The Three Commissars who succeeded the late Father Fidenzio Volpi. (r. P. Sabino Ardito)
(Rome) Apostolic Commissioner, assigned by the Congregation of Religious, and his two assistants have published "strange" Easter greeting on the website of the Franciscans of the Immaculate, says Messa in Latino.
After the first Apostolic Commissioner, the Capuchin, Father Fidenzio Volpi, who died in June 2015, the Congregation of Religious assigned a new Commissioner, the Salesian, Sabino Ardito. Unlike Volpi he was assigned two assistants. They are the Capuchin, Carlo Calloni and the Jesuit, Gianfranco Ghirlanda.
Ardito, Calloni and Ghirlanda have together signed the Easter congratulations and their words have triggered some astonishment:
So that faith can exist, it needs the evidence of the empty tomb. It is necessary, like Peter and John, to lose one's own artificial certainties: then you will have the courage to enter into the void. It is necessary that we find the courage to enter into the "grave of God," which we built as the alleged possession of the truth. The faith in the resurrection in and with Christ is the basis for the emptiness of ourselves.
The Gospels not about "emptiness"
"The link established with the entrance of the Apostles Peter and John to Christ's grave can not convince them," says Messa in Latino . There is never any mention in gospels of "emptiness", not even an "empty grave". Going to the grave, they found there an "angel of the Lord" who descended from heaven, approached the grave and moved the stone. "His appearance was like lightning, and his raiment was white as snow" (Mt 28.2 to 3); "Two angels in white" (Jn 20:12). Whoever enters the grave, "looked to the right to see a young man sitting, who was dressed in a white robe" (Mk 16.5); "Two men in dazzling garments" (Lk 24,4).
The women had gone to the grave early in the morning, "but the body of the Lord Jesus, they found it not" (Lk 24:3). They reported to the apostles that "angels appeared who said that he was alive" (Lk 24:23).The apostles thought it was "nonsense and did not believe them" (Luke 24:11). Peter hurried himself to the grave and "saw only the linen cloths" laying there (Lk 24:12). John reported that he was with Peter there, "leaned forward and saw the linen cloths lying," but initially did not go into the grave, while Peter went in and "saw the linen cloths lying and the cloth that had been around Jesus' head but it was not with the linen cloths but wrapped up in a place by itself "(Jn 20: 5 to 7). Then John entered the grave and "saw and believed" (Jn 20:8).
The evangelists all testify that Christ was no longer among the dead, but is risen. But why we can not speak of "emptiness", because the resurrection means well, materially speaking, an empty grave, but no "void," because of the Evangelists "mentioned a scene full of light, angels and divine presence," said Messa in Latino .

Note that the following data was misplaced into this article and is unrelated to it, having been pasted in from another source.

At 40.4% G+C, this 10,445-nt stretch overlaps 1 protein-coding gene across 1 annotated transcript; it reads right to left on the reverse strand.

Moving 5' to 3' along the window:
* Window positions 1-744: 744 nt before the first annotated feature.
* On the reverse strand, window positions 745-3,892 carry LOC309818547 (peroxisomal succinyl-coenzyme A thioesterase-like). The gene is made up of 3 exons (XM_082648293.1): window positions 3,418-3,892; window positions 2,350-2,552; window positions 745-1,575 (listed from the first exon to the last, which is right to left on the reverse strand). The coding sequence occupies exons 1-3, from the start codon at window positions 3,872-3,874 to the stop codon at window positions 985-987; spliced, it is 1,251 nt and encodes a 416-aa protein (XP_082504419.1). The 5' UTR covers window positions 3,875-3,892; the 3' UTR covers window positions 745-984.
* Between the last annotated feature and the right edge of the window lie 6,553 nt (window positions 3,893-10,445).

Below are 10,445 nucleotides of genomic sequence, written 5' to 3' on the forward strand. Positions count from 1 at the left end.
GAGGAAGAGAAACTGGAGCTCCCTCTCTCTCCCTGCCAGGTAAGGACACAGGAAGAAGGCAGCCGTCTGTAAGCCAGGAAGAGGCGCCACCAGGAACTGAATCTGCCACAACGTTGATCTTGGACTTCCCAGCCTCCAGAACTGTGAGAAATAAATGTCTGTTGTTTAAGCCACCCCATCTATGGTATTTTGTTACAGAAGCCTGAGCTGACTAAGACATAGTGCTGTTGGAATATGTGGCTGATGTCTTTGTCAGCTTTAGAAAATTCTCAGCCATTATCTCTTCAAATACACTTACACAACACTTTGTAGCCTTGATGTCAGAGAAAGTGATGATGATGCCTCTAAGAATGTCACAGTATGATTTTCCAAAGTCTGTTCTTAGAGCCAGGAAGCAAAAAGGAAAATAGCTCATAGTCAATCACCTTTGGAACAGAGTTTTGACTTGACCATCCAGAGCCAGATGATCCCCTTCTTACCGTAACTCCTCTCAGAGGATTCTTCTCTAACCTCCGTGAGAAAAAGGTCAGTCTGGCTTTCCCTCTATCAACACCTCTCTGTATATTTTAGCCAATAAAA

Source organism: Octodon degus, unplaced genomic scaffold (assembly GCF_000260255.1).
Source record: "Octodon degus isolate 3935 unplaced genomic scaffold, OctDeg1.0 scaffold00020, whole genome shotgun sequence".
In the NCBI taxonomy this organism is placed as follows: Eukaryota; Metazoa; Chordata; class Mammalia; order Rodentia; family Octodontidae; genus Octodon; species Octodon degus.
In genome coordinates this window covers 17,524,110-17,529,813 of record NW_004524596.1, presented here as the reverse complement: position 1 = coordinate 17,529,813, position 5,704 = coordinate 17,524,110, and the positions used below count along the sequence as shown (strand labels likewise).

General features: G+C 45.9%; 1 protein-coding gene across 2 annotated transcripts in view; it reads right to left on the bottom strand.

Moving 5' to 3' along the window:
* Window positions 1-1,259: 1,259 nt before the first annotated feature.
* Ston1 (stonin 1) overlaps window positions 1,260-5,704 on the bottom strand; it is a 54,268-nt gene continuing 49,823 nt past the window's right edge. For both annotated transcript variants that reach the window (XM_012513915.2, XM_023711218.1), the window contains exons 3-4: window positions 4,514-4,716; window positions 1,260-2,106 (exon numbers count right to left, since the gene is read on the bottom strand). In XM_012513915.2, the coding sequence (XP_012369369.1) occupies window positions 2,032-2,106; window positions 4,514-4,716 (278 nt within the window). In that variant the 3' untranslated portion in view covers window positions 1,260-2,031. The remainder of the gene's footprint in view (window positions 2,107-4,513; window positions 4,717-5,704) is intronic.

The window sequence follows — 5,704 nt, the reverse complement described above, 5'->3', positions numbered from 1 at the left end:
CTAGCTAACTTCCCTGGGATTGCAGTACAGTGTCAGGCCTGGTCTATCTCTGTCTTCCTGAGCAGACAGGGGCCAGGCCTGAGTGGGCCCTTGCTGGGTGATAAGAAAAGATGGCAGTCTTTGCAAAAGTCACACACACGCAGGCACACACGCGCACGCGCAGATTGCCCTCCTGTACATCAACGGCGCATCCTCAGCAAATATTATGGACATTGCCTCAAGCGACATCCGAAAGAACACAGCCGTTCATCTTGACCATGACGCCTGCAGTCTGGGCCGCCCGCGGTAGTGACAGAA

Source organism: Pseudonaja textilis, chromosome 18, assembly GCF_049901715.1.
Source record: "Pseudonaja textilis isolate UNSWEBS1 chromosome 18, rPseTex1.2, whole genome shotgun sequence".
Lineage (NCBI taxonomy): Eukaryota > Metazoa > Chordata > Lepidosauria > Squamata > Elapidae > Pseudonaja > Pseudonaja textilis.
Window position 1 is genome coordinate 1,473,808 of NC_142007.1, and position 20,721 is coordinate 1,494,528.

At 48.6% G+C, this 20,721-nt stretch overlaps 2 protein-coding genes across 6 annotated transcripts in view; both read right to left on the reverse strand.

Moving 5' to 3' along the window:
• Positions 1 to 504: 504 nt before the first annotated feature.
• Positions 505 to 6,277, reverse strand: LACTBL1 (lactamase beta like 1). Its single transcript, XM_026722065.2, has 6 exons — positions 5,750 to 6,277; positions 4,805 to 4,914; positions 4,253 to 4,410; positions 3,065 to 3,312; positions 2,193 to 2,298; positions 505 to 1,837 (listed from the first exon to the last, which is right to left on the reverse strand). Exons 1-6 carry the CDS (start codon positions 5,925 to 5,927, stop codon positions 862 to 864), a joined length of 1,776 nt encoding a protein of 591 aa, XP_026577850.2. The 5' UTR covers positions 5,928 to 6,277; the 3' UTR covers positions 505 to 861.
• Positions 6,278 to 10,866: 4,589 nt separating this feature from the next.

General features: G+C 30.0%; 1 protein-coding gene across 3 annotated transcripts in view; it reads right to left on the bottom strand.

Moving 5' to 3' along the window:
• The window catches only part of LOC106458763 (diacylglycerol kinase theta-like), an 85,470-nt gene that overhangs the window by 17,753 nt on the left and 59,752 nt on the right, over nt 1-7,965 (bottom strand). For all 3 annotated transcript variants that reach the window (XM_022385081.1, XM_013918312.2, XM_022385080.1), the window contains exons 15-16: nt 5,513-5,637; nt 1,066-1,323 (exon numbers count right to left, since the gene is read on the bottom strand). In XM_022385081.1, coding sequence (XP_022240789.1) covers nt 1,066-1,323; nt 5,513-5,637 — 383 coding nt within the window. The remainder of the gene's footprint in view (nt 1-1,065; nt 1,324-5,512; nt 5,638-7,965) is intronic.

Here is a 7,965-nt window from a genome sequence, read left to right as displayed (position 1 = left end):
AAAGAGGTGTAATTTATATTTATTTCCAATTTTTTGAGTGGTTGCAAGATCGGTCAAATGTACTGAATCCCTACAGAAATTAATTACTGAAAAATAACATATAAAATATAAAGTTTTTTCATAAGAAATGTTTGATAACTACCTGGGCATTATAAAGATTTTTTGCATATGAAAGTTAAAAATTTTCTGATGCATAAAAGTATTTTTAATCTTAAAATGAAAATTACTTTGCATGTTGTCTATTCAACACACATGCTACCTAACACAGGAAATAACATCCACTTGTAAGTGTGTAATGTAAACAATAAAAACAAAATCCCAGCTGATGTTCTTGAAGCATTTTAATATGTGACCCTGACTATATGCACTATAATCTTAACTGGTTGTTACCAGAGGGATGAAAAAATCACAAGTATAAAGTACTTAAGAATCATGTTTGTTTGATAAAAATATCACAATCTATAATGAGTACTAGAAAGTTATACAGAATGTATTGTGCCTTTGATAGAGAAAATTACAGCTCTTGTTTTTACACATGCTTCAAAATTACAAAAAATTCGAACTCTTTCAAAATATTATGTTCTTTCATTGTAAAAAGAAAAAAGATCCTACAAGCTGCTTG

The disciples and the women had to lose any "certainties"
The talk of "certainties" may not convince what according to the Commissioners how "Peter and John" must "lose."
From the Gospels it shows that neither the disciples nor the women had any certainty, neither a natural nor an "artificial" one. As Saint Mary Magdalene first went to the grave was "it was still dark" (Jn 20:1). Nobody thought of the resurrection. The Gospels speak of no certainty, but of darkness, doubt, fear, which are reconciled only by going to the grave. You will not find there the body of the Lord, but they do not find there a "void," but a light, an angel, a divine presence and as a sign, the folded linen cloths. You will find the exact opposite of "emptiness" for they saw, and believed even if they did not quite understand. Mary Magdalene even met Jesus at the grave.
As women and disciples went for the grave, they were full of doubt, emptiness and anxiety, but no longer, as they came to the grave. At the grave the doubts were transformed into certainty. Before they came to the grave, they had no certainty, not even a "human", which they could give up.
"This is the question in the room, what induced the honorable fathers commissioners to formulate this strange Easter congratulation," said Messa in Latino . Their message is also hardly comprehensible as the "emptiness" as "nothing" in the sense of St. John of the Cross.
Did the commissioners want to convey to the brothers and sisters of the Franciscan Friars of the Immaculate, a message which purports to be a swipe at their charism, the Founder, fidelity to the Franciscan rule and against their consecration to the Immaculata? Is that all "artificial certainty" meant that you must "lose?"
The allusion about the "alleged possession of the truth" remains completely cryptic. "Naturally," the Easter message only makes sense when when it is read as an Easter admonition, which is directed against the monks and nuns who wanted to maintain fidelity to the founding charism of the Franciscan Friars of the Immaculate, to a monastic rule, which is linked to the original rule of St. Francis of Assisi, to the rediscovery of the two thousand year old tradition of the Church, and therefore, also the traditional form of the Rite. It's a message that is directed against the efforts of the Order, to resist those forces and that spirit in the Church, who do homage to some concept of hermeneutics of rupture, because they want this break and approve of it.
"The only emptiness', which can therefore be seen in conjunction with the Franciscans of the Immaculate, is a deflated Order, drained of its charism, the brothers and sisters deprived of their founder, of the founder robbed of his spiritual sons and daughters, an Order, which was made defenseless. The only emptiness, "is therefore, the one that is produced by the commissioners on behalf of the religious congregation and with the approval of Pope Francis," said Messa in Latino .
Text: Giuseppe Nardi
Image: verità sul commissariamento OFFI / Messa in Latino (Screenshot)